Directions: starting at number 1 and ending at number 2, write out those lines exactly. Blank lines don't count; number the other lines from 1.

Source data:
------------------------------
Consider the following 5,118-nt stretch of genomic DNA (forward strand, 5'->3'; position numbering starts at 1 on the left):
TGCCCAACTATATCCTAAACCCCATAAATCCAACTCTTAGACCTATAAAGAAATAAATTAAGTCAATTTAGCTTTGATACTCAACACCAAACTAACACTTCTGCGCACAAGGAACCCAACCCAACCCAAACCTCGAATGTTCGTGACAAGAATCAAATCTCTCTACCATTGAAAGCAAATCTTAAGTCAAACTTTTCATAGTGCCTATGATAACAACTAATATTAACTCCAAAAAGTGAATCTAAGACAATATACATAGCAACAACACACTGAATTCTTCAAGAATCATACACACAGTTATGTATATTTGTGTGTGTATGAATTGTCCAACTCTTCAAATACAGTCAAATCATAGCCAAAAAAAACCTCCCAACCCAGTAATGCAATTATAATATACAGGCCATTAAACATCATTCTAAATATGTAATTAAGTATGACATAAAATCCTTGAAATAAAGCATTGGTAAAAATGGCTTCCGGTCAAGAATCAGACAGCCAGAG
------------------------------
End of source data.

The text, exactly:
Consider the following 5,118-nt stretch of genomic DNA (forward strand, 5'->3'; position numbering starts at 1 on the left):
TGCCCAACTATATCCTAAACCCCATAAATCCAACTCTTAGACCTATAAAGAAATAAATTAAGTCAATTTAGCTTTGATACTCAACACCAAACTAACACTTCTGCGCACAAGGAACCCAACCCAACCCAAACCTCGAATGTTCGTGACAAGAATCAAATCTCTCTACCATTGAAAGCAAATCTTAAGTCAAACTTTTCATAGTGCCTATGATAACAACTAATATTAACTCCAAAAAGTGAATCTAAGACAATATACATAGCAACAACACACTGAATTCTTCAAGAATCATACACACAGTTATGTATATTTGTGTGTGTATGAATTGTCCAACTCTTCAAATACAGTCAAATCATAGCCAAAAAAAACCTCCCAACCCAGTAATGCAATTATAATATACAGGCCATTAAACATCATTCTAAATATGTAATTAAGTATGACATAAAATCCTTGAAATAAAGCATTGGTAAAAATGGCTTCCGGTCAAGAATCAGACAGCCAGAG